Tuesday, 18 September 2018


 A woman who lost her brother when members of the army opened fire, killing at least six people during a violent demo in Harare last month has approached the High Court seeking to nullify the subsequent Commission of Inquiry set up by President Emmerson Mnangagwa to investigate the disturbances.

The woman, Alison Charles, wants the Zimbabwe Human Rights Commission (ZHRC) or the National Peace and Reconciliation Commission (NPRC) to appoint people to investigate the disturbances.

Alternatively, she says, one of the two organisations should be given powers to formulate the terms of reference for Mnangagwa’s commission, and that some of the prominent people on the probe — specifically Lovemore Madhuku and Charity Manyeruke — be removed from the commission altogether.

“I respectfully contend that the decision by the first respondent (Mnangagwa) to appoint a Commission of Inquiry is reviewable on the basis that it is grossly unreasonable on at least two separate and or interlinking bases,” she said in her application.

She also said in terms of the law, the deployment of the army was only authorised by the president, adding that the August 1, 2018 deployment had not been necessary.

“On the 1st of August 2018, my brother … Gavin Dean Charles, also referred to as ‘Gavin’, was shot and killed by members of the Defence Forces of Zimbabwe in Harare. The cause of death indicated on the death certificate as ‘gunshot injuries, hypovolemic shock’.

“On August 1, 2018, Gavin left home at about 08:00 hours in the morning. I did not know that would be the last time I would ever see him alive again. As siblings, we were very close. We literally shared our lives together.

“The deployment of members of the Zimbabwe Defence Forces under the command of the first respondent and sixth respondent (Commander Defence Forces, Valerio Sibanda) in unclear circumstances has led to the loss of life of Gavin, my beloved brother,” Charles said further in her court papers.

She is also seeking the terms of reference of ED’s inquiry to be changed and to also focus on who deployed the military on the streets then, as well as the names of the soldiers who killed her brother.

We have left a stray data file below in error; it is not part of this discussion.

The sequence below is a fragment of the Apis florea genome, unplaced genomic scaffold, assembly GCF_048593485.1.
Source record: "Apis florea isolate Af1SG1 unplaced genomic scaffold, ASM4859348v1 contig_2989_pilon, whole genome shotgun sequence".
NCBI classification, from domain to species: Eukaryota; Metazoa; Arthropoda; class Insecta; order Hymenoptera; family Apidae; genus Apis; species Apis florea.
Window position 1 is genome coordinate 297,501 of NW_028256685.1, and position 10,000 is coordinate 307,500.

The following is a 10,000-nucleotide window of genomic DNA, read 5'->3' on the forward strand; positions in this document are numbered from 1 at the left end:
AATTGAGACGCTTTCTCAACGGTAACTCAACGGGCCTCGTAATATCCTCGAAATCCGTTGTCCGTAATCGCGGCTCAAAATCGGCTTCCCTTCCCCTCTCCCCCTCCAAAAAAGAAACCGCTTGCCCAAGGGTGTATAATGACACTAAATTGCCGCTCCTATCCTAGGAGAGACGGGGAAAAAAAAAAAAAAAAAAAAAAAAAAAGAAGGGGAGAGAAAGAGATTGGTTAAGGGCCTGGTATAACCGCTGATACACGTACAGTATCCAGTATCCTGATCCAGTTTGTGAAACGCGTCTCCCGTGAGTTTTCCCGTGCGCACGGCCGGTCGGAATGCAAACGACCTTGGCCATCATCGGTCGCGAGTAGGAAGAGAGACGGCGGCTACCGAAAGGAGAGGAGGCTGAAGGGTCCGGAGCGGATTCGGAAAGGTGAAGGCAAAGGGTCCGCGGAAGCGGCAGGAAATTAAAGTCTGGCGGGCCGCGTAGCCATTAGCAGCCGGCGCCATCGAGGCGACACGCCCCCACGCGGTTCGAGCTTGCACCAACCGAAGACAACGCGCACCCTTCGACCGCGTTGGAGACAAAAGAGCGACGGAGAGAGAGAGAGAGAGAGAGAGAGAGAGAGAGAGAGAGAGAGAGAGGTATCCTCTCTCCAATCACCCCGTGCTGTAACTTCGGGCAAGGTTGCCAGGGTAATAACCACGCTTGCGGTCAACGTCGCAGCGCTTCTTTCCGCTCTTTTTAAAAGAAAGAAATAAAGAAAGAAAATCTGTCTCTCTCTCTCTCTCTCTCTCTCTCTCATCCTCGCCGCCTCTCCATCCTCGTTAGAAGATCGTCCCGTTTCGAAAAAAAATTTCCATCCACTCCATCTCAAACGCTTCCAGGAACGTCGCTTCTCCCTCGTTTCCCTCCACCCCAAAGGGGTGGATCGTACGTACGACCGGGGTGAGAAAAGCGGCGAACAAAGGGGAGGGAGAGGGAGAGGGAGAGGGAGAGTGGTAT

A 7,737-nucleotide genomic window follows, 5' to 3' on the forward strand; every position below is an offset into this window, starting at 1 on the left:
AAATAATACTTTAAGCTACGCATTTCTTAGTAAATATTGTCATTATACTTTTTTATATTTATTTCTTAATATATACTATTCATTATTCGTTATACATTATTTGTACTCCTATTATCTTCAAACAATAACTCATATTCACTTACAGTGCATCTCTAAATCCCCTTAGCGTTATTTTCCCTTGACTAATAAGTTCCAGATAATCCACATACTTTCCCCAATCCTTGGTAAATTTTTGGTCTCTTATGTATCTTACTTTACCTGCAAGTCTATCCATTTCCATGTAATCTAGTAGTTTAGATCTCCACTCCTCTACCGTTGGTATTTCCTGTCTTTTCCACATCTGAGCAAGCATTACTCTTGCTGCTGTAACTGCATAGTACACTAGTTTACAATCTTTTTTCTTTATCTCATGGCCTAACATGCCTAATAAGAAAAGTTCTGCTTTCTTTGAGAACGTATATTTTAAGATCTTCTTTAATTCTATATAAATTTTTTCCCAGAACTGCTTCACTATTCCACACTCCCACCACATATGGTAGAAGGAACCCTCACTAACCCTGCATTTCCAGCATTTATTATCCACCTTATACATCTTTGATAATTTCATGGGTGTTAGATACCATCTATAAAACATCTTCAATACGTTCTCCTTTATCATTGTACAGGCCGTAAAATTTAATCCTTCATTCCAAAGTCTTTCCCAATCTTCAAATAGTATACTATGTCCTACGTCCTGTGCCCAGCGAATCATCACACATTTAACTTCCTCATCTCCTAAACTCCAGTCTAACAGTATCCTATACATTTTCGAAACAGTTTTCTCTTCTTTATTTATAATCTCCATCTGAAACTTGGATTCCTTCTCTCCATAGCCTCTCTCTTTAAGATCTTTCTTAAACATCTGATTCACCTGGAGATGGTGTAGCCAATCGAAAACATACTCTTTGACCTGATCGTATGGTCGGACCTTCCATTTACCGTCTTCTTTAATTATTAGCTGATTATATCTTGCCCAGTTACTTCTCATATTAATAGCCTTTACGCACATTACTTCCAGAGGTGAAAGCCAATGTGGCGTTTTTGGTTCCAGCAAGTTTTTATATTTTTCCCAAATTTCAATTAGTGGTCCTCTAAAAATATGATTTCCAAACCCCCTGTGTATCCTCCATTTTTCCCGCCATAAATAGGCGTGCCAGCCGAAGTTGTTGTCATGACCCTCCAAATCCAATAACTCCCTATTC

Charles also accused members of the Zimbabwe Republic Police of refusing to give her family the requisite post-mortem report, notwithstanding their application.

This comes after Mnangagwa appointed a Commission of Inquiry last month to probe the August 1 deaths which sullied the relatively peaceful July 30 national elections.

ED’s seven-member commission will be led by former South African president Kgalema Motlanthe.

Madhuku, Manyeruke, Law Society of Zimbabwe (LSZ) ex-president Vimbai Nyemba, Rodney Dixon of the United Kingdom, former Tanzanian chief of the defence forces General Davis Mwamunyange and ex-Commonwealth secretary-general Chief Emeka Anyaoku of Nigeria are the other members of the probe.

The August 1 killings came after Mnangagwa had been credited with presiding over the most peaceful election process in post-independent Zimbabwe — where for the first time the opposition was able to campaign freely in rural areas which are traditionally strongholds of the ruling Zanu PF.
Following the deaths, the opposition also asserted that suspected security agents had targeted senior MDC Alliance officials and polling agents in a violent programme following the insistence by opposition leader Nelson Chamisa that he had won the July 30 presidential election.

All this was seen by observers as harming Mnangagwa’s quest to mend years of Zimbabwe’s political and economic isolation by Western governments.

Prior to this, analysts had said the 76-year-old Zanu PF leader had done enough to project himself and his administration as being significantly different from ousted former leader Robert Mugabe — who was accused of despotism and running Zimbabwe into the ground. Daily News


Post a comment